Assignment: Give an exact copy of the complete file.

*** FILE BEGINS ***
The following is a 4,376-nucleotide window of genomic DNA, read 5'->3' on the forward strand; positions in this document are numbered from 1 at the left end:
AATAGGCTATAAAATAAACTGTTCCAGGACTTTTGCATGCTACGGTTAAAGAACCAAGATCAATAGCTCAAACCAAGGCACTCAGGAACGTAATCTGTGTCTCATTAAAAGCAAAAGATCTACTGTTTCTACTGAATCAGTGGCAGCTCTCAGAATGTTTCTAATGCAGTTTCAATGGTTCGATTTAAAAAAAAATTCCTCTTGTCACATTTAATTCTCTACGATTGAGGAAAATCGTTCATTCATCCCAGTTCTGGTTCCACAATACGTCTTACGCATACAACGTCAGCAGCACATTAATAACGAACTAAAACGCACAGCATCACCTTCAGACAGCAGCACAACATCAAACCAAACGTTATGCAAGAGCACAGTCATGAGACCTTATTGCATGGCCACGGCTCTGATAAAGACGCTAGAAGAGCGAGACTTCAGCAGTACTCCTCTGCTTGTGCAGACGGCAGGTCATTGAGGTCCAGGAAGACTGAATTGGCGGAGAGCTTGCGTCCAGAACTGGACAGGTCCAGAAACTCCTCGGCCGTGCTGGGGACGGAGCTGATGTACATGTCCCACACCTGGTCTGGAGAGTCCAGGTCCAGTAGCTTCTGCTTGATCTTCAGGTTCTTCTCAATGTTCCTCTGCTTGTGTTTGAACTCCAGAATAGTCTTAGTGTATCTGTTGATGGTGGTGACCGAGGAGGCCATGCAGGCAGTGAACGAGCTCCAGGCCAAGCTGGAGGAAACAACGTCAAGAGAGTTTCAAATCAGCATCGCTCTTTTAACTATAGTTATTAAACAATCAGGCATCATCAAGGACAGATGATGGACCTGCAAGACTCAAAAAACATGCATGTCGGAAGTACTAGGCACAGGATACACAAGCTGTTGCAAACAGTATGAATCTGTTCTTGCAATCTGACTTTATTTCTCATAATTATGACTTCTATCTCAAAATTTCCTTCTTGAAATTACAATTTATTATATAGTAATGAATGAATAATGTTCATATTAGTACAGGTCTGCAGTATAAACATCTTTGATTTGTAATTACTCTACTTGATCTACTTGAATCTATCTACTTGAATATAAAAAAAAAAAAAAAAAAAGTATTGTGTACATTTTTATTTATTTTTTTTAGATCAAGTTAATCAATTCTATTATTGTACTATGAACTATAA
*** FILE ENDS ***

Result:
The following is a 4,376-nucleotide window of genomic DNA, read 5'->3' on the forward strand; positions in this document are numbered from 1 at the left end:
AATAGGCTATAAAATAAACTGTTCCAGGACTTTTGCATGCTACGGTTAAAGAACCAAGATCAATAGCTCAAACCAAGGCACTCAGGAACGTAATCTGTGTCTCATTAAAAGCAAAAGATCTACTGTTTCTACTGAATCAGTGGCAGCTCTCAGAATGTTTCTAATGCAGTTTCAATGGTTCGATTTAAAAAAAAATTCCTCTTGTCACATTTAATTCTCTACGATTGAGGAAAATCGTTCATTCATCCCAGTTCTGGTTCCACAATACGTCTTACGCATACAACGTCAGCAGCACATTAATAACGAACTAAAACGCACAGCATCACCTTCAGACAGCAGCACAACATCAAACCAAACGTTATGCAAGAGCACAGTCATGAGACCTTATTGCATGGCCACGGCTCTGATAAAGACGCTAGAAGAGCGAGACTTCAGCAGTACTCCTCTGCTTGTGCAGACGGCAGGTCATTGAGGTCCAGGAAGACTGAATTGGCGGAGAGCTTGCGTCCAGAACTGGACAGGTCCAGAAACTCCTCGGCCGTGCTGGGGACGGAGCTGATGTACATGTCCCACACCTGGTCTGGAGAGTCCAGGTCCAGTAGCTTCTGCTTGATCTTCAGGTTCTTCTCAATGTTCCTCTGCTTGTGTTTGAACTCCAGAATAGTCTTAGTGTATCTGTTGATGGTGGTGACCGAGGAGGCCATGCAGGCAGTGAACGAGCTCCAGGCCAAGCTGGAGGAAACAACGTCAAGAGAGTTTCAAATCAGCATCGCTCTTTTAACTATAGTTATTAAACAATCAGGCATCATCAAGGACAGATGATGGACCTGCAAGACTCAAAAAACATGCATGTCGGAAGTACTAGGCACAGGATACACAAGCTGTTGCAAACAGTATGAATCTGTTCTTGCAATCTGACTTTATTTCTCATAATTATGACTTCTATCTCAAAATTTCCTTCTTGAAATTACAATTTATTATATAGTAATGAATGAATAATGTTCATATTAGTACAGGTCTGCAGTATAAACATCTTTGATTTGTAATTACTCTACTTGATCTACTTGAATCTATCTACTTGAATATAAAAAAAAAAAAAAAAAAAGTATTGTGTACATTTTTATTTATTTTTTTTAGATCAAGTTAATCAATTCTATTATTGTACTATGAACTATAA